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I’ve noted before (for instance, here and here) about how ableist metaphors and assumptions find their way into what churches say, sing, and affirm in their liturgies. Such language reflects what Amos Yong calls ‘normate biases’–”the unexamined prejudices that non-disabled people have toward disabilities and toward people that have them.”

This sung response is part of our current liturgy at Church of the Servant, where our family attends:

Let the weak say 'I am strong', let the poor say 'I am rich', let the blind say I can see what the Lord has done in me'.

The metaphor of ‘seeing’ as a metaphor for ‘understanding’ or ‘appreciating’ reflects a normate bias that is found throughout the Scriptures. Nevertheless, I do like how this response connects being blind with being weak and being poor. There’s nothing intrinsically wrong with being either weak or poor, and thus by extension nothing intrinsically wrong with being blind. The problem is with the way that the larger community (including the Christian community) treats those who are weak, poor, or disabled.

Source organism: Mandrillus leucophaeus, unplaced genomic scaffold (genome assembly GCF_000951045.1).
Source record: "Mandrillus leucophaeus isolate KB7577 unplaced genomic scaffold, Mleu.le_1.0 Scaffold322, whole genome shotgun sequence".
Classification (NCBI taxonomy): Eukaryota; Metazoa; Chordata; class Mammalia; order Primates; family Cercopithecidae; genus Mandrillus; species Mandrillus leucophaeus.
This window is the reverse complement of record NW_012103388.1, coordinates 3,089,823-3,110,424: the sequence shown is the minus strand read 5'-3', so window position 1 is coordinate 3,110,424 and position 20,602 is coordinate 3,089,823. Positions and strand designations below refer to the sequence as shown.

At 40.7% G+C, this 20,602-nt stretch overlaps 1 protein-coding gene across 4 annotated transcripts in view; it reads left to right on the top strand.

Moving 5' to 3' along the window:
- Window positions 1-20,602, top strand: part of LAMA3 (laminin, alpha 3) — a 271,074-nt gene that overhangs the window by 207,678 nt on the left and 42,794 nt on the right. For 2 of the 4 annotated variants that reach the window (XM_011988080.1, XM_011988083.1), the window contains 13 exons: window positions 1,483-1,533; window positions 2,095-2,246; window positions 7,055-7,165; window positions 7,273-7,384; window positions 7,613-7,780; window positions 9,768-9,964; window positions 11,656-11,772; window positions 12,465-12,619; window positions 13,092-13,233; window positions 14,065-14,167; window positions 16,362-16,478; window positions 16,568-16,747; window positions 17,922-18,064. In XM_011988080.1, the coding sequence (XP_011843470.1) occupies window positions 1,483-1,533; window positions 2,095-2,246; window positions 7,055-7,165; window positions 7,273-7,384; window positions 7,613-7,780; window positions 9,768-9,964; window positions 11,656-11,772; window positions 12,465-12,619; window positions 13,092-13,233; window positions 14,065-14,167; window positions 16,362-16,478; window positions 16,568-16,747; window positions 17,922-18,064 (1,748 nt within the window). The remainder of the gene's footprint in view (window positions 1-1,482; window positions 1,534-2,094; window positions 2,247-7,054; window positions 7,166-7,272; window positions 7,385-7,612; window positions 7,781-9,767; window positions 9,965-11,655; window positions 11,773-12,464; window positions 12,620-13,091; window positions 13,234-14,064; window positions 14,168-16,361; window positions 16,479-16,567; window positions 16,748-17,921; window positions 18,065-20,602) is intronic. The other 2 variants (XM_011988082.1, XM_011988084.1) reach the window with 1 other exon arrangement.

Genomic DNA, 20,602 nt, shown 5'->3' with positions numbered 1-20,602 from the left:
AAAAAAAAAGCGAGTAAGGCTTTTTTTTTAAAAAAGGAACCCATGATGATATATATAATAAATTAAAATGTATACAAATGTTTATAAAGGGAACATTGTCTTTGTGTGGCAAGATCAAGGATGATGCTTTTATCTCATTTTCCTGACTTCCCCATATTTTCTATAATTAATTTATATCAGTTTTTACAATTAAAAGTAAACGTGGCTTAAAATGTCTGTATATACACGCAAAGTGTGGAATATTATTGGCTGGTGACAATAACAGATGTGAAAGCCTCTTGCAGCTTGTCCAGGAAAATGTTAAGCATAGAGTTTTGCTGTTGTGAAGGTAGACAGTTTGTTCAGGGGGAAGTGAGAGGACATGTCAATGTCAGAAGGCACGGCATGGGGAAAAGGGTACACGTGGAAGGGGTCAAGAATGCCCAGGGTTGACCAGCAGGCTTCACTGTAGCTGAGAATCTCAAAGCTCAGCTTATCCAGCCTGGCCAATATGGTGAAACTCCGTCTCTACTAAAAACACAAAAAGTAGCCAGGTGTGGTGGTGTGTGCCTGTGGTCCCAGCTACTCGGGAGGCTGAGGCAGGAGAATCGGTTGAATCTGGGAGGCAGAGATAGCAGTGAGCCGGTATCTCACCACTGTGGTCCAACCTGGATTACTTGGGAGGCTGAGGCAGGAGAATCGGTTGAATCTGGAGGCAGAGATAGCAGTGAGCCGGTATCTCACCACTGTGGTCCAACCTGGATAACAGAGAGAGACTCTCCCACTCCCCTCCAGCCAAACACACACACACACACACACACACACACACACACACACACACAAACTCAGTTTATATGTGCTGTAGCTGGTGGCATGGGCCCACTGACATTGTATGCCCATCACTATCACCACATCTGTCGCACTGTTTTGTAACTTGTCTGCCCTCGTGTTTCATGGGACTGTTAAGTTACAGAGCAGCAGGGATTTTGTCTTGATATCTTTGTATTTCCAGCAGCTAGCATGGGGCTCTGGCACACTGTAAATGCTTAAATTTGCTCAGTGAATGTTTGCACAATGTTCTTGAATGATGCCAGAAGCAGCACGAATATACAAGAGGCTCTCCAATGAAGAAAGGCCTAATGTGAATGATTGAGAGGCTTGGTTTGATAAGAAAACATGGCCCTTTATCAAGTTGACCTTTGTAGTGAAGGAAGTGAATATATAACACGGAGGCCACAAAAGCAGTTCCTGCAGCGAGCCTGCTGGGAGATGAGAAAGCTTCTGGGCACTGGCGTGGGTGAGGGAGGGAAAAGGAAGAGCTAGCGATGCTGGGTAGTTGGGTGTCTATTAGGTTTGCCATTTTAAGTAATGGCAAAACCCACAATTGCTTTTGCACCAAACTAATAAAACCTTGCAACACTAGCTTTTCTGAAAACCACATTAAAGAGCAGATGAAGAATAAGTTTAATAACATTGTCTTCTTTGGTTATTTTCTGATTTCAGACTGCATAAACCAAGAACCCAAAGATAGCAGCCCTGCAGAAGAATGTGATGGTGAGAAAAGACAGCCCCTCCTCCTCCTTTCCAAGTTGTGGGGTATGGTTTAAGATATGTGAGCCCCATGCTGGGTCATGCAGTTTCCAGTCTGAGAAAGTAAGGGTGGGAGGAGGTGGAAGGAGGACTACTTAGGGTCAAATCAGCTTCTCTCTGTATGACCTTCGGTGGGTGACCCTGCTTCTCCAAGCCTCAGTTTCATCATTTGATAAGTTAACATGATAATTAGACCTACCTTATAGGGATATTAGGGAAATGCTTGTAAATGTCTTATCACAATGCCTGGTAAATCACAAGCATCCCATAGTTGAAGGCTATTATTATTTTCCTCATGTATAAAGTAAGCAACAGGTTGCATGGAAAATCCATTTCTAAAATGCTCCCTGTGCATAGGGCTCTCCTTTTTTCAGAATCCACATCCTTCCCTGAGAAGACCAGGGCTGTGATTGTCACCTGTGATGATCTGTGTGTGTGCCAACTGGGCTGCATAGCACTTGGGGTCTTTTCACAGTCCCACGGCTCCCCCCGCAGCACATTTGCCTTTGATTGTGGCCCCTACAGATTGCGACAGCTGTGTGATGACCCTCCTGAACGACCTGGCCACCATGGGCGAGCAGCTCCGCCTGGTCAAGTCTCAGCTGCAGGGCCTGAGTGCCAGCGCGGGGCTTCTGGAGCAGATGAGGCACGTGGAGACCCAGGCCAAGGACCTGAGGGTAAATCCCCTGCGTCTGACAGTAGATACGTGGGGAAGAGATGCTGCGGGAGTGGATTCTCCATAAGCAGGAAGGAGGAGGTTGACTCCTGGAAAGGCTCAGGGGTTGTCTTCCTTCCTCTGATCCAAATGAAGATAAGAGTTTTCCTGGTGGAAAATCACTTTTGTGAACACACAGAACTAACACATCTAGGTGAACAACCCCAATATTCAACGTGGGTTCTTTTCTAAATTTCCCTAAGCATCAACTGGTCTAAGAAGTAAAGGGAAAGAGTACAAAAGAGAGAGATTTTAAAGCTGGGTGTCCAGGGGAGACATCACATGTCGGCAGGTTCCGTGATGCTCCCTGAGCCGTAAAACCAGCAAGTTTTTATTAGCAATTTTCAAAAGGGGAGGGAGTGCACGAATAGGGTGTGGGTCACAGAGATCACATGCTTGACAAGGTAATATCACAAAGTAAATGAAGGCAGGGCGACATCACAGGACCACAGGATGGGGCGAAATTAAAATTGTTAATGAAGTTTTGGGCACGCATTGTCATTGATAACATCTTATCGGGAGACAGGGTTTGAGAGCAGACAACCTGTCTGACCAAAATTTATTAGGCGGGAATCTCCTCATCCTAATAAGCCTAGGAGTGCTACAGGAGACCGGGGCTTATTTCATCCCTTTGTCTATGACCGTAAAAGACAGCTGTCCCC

Furthermore, other parts of the liturgy reminded us that the last–the culturally disadvantaged and devalued–shall be first. The good news of the Gospel is that the social harms done by poverty, oppression, and ableism shall not remain in the coming Kingdom. But until then, we are called, like Christ, to have a preferential option to the poor, oppressed, and disabled. For they shall be first in the Kingdom of God.

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